It's a fact, the multi-core revolution really is starting to take off isn't it? It was 2005~2006 when the first viable consumer dual-core CPUs hit the market. Many did not see the benefit of a multi-core design and certainly the software industry wasn't prepared for it. Almost all applications were written for single threaded software applications and that bugged the introduction alright as 99% of the time you had one active processor core, while the other one was sitting on its toosh doing nothing.
It's now anno 2010, the mainstream end-users are already moving onwards from dual-core towards quad-core processors. In more or less a five year timeframe, a lot has changed. Our operating systems have become very multi-core savvy, new software applications at the very least support two but often more threads and even a good number of our games have come and are becoming multi-threaded, benefitting massively from multiple processor cores when properly implemented. And sure, while we are not there yet with massive multi-threaded applications, the industry certainly has made a huge shift.
Why all the heavily threaded and multi-core processing you might wonder? Well the ODMs have reached their maximum clock frequency. Really 3.4 to 3.6 GHz is the maximum you are going to see from processors now and we think in the near future as well, and it has been that way for a couple of years already. So the only logical thing that companies like Intel and AMD can do to add performance is add more processor cores on the die and improve clock for clock performance per core.
It's therefore with great pleasure we can present to you today the very first consumer six-core processor review. You have all heard about Gulftown for many months now, it's the codename for this processor series. Intel used the 32nm fabrication node which we know from Core i3/5 Clarkdale processors. Thanks to a much needed die-shrink, Intel managed to place six processor cores onto one die with an end result that is flabbergasting. The Core i7 980X, with that X for Extreme, clocked at a 3.33 GHz clock frequency is to date the fastest multi-core consumer processor on the market, yet it retains a TDP of 130W.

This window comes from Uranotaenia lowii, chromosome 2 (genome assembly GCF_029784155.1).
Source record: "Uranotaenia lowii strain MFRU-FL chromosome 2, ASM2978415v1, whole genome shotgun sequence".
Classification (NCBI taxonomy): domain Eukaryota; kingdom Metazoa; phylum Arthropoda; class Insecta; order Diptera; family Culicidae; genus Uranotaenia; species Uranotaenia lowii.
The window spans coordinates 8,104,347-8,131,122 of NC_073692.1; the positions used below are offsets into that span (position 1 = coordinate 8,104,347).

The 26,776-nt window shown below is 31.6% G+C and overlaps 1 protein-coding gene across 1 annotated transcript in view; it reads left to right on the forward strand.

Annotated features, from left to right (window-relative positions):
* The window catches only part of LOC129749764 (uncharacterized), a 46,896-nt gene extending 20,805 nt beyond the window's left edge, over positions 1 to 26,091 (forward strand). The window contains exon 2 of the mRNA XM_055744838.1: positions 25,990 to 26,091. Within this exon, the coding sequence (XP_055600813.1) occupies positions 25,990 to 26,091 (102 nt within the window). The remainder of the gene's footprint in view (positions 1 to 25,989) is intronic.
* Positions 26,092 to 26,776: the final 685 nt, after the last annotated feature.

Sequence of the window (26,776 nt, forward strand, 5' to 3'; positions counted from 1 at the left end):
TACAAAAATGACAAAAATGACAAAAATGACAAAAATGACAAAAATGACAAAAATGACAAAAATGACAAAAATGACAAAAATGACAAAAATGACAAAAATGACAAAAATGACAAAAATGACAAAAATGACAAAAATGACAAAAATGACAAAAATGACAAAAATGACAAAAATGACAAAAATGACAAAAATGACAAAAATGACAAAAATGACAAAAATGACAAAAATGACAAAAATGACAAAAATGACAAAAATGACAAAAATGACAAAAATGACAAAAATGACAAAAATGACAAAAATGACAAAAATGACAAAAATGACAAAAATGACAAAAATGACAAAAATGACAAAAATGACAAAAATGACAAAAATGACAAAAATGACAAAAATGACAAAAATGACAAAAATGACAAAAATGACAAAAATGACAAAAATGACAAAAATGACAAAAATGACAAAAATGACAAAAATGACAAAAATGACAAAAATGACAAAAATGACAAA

Intel launches the Core i7 980X processor today priced at US $999 in thousand-unit tray quantities. It's scrumptious, it's delicious. Really it overclocks brilliantly as well; it's dark demonic matter my man. Head on over to the next page where we'll start up a technical overview and then head onwards to an extensive benchmark session, and sure... we'll throw in an overclock session as well. We've got a lot of ground to cover.
Oh yeah, before I forget, we'll be testing with an ASUS Rampage II Extreme motherboard coupled with OCZ Blade DDR3 memory. Working here at Guru3D.com is like working in a big toy-store really.
Intel Core i7 980X review We test the Gulftown based Core i7 980X. Intel launches the Core i7 980X processor today priced at US$ 999 in thousand-unit tray quantities. It's scrumptious, it's delicious. Really it overclocks brilliantly as well; it's dark demonic matter my man. Head on over to the next page where we'll start up a technical overview and then head onwards to an extensive benchmark session, and sure... we'll throw in an overclocking session as well. We've got a lot of ground to cover.
Alphacool HF 38 Niagara Intel Core i7 CPU water block review There aren't that many companies out there that offer liquid cooling products which you can purchase separately. There's a handful of them. One of them is the German based Alphacool. Recently they introduced a new CPU block called the Alphacool HF 38 Niagara. This new water-block is designed for Socket 1366 processor, aka Nehalem aka Core i7. A high-end liquid cooling CPU block priced fairly. Let's check it out.
Intel Core i7 920 and 965 review So today Intel launches these Nehalem based puppies on the new name Core i7 as in their 7th architectural generation. A name that will catch on quickly and you'll get used to just as quick as well. No less then three processors are announced today and Guru3D.com will taken a look at two of them.
Intel Core 2 Extreme QX9650 processor review See, a Core 2 Extreme X6800 is pretty much the fastest desktop processor in the world, yet adding two more cores gives you the absolute best of both worlds. Get the highest stock clock speed Intel offers for the best performance in lightly multithreaded (or single threaded) applications, and a total of four cores for those heavy multitasking or CPU intensive multithreaded scenarios. Really, you can't lose there now can you ?